Our friend Angela has Episodic and Gluten ataxia. In her blog post, she shares her ataxia journey.
Hello, I am Angela Higgott, and this is my story. I have Episodic and Gluten ataxia. I was in my early thirties when my symptoms started, which were occasional but made me quite worried, so I knew something wasn’t right.
As time went on, my symptoms worsened, and I was sent to several different hospitals. It was a hard time as they were unable to give me a diagnosis and some of the doctors just said it was (all in my head) *eye roll*! I knew it wasn’t. You know when your body isn’t right, don’t you? I had to stop working when I was quite young, which I loved but coped with. I have always been so independent and have always taken care of family and friends. I was finding it very difficult to drive home and have since been stopped since my diagnosis in 2012. I have also been registered as sight impaired.
I was eventually sent to the Royal Hallamshire Hospital in Sheffield where I was seen by Professor Mario Hadjivassiliou, who diagnosed me with episodic ataxia type 2. I have since been told its episodic ataxia but uncertain what type. Two and a half years ago, I was also diagnosed with Gluten ataxia. It took many years to receive a diagnosis. I am 56 and have been diagnosed with Episodic ataxia for 11 years now. When I got my diagnosis, I was relieved that they had found something, and I wasn’t going mad! It was also very upsetting as I knew I wasn’t going to get better. Having the tests, I found out it is hereditary, and my mother also has it, she has been ill for many years now, but nobody knew what it was back then, classing it as a (medical mystery). I just hope my daughter, Chelsea, doesn’t carry the gene.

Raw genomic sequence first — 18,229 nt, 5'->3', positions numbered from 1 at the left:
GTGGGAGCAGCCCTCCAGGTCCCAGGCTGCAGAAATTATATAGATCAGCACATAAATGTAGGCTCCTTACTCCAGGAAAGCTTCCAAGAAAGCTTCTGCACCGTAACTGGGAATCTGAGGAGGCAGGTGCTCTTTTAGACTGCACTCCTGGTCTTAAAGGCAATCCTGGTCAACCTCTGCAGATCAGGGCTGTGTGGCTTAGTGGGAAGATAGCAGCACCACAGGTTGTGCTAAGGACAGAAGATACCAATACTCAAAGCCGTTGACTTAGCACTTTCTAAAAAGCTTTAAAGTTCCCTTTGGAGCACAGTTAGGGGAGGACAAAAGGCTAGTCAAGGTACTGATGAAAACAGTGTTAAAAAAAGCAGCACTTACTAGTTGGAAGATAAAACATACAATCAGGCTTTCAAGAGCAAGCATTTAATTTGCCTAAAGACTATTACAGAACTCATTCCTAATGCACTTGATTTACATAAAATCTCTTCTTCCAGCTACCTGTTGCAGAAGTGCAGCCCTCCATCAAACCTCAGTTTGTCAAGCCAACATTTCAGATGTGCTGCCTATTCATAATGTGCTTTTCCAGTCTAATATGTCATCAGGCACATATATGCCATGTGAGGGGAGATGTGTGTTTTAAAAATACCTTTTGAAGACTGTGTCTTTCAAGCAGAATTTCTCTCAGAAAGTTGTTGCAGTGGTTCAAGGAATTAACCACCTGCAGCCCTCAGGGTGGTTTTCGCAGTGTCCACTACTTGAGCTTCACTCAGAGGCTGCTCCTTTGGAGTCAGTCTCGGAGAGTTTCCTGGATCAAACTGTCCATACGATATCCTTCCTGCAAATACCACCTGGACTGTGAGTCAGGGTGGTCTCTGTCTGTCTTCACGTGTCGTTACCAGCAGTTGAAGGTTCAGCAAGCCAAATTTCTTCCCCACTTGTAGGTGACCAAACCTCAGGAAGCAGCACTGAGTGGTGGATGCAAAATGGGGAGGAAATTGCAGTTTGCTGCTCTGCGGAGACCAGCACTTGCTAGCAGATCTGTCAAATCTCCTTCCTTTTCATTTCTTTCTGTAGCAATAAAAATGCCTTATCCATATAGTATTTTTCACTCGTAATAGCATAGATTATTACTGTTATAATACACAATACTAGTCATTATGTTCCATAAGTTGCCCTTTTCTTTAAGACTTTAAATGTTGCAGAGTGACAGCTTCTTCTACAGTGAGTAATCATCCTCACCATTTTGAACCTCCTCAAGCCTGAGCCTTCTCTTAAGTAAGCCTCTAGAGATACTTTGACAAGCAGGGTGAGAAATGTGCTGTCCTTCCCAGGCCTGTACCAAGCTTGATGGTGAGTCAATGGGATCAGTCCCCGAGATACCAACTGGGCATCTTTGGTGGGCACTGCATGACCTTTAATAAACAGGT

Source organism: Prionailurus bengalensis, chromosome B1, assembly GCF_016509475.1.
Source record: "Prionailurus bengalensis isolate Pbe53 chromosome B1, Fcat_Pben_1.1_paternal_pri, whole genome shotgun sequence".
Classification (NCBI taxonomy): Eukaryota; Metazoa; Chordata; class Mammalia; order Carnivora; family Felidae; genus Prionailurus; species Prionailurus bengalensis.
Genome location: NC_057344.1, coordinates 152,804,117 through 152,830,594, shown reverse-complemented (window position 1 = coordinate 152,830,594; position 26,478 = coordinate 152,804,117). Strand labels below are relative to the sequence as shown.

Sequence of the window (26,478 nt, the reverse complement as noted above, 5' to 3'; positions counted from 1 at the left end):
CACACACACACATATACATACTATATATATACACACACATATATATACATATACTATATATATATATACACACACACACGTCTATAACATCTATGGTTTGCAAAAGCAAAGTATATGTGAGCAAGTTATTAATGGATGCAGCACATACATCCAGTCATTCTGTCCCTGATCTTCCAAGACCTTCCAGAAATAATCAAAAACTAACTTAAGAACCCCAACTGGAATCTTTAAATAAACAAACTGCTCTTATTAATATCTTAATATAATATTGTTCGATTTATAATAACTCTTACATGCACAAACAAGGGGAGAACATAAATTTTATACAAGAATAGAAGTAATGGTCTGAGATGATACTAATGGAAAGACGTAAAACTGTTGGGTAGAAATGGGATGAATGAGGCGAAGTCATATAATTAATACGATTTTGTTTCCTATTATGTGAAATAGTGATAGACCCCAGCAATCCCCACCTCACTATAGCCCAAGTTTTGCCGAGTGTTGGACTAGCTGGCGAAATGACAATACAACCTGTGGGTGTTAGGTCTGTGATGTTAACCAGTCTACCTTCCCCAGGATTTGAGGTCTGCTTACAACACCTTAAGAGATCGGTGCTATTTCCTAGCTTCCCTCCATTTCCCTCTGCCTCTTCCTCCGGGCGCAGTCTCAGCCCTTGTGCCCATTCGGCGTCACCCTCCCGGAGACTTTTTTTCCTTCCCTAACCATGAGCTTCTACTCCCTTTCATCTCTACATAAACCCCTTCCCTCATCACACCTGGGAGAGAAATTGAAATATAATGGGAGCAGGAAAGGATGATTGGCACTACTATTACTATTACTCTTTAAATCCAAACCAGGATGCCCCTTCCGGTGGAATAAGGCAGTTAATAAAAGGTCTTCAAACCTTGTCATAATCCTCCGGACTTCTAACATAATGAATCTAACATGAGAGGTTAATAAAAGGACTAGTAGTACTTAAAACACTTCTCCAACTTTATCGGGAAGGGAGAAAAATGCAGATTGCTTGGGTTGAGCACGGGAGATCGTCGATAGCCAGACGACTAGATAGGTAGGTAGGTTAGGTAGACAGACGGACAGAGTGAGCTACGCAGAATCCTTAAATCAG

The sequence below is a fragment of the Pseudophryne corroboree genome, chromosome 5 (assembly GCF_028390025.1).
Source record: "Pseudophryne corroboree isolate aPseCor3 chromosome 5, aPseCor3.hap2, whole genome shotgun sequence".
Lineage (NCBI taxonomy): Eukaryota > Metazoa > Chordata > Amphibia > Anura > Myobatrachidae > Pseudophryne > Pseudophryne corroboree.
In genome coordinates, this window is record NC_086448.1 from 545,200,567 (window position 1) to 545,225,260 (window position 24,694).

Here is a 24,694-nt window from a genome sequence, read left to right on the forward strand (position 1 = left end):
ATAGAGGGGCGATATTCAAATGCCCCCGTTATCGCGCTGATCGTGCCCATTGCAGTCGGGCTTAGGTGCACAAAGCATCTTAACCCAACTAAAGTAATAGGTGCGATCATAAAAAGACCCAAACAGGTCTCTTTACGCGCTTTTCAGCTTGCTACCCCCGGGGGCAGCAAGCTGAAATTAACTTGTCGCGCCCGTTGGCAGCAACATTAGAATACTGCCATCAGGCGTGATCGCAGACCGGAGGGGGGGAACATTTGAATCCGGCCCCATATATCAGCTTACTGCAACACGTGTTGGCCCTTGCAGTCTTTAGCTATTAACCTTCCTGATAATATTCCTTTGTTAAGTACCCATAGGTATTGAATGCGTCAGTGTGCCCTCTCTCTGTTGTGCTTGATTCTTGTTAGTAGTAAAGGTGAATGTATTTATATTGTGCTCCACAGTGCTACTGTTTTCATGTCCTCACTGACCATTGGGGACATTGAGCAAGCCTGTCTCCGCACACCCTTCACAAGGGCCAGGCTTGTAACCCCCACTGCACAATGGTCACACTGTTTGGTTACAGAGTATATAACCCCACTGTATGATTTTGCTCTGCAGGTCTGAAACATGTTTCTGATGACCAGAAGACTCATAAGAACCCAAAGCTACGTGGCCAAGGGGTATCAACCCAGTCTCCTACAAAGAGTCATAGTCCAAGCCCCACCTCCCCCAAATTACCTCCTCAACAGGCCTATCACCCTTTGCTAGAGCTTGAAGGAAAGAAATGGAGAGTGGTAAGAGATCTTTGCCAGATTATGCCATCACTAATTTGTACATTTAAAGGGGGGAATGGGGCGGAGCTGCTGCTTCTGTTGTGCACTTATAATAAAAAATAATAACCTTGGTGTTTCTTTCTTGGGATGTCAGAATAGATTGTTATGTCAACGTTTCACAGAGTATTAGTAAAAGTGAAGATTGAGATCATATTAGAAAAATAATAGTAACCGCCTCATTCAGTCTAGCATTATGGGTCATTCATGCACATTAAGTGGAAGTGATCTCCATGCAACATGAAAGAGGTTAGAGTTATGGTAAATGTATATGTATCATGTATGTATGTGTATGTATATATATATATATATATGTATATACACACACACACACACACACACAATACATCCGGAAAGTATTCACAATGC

HOW ATAXIA UK HAS HELPED US
We are so grateful for Ataxia UK because they are only a phone call or email away. We can contact them if we have any problems or inquiries. There is also a quarterly magazine with many inspiring stories that makes me feel less alone. I find that the research news at Ataxia UK provides excellent help. Knowing that, even though it is so rare, there is still hope for us in the future. What helps me a lot is that I have a local support group to go to, which Sue Deane runs. She is brilliant, informative, helpful and a lovely lady, and she has also become a dear friend of ours. Things are never too much trouble for her, and it is lovely to meet other people with ataxia and discuss the different daily challenges we face…but it’s also nice to get out of the house.
WHAT IS THE IMPORTANCE OF FUNDRAISING
The importance of fundraising for me is that if you can get as much awareness out there as possible, people and doctors might recognise it more and get to understand it, too. When they see people struggling, they would be more understanding and reasonable.
Also, the more money raised, the better the research and further support will be given to ataxia patients. My daughter, Chelsea, fundraises each year for Ataxia UK, doing ‘Give it Up for Lent’, pub quizzes, and charity cake bake sales!
I also do what I can, as it makes me feel better to know I’m helping as much as possible.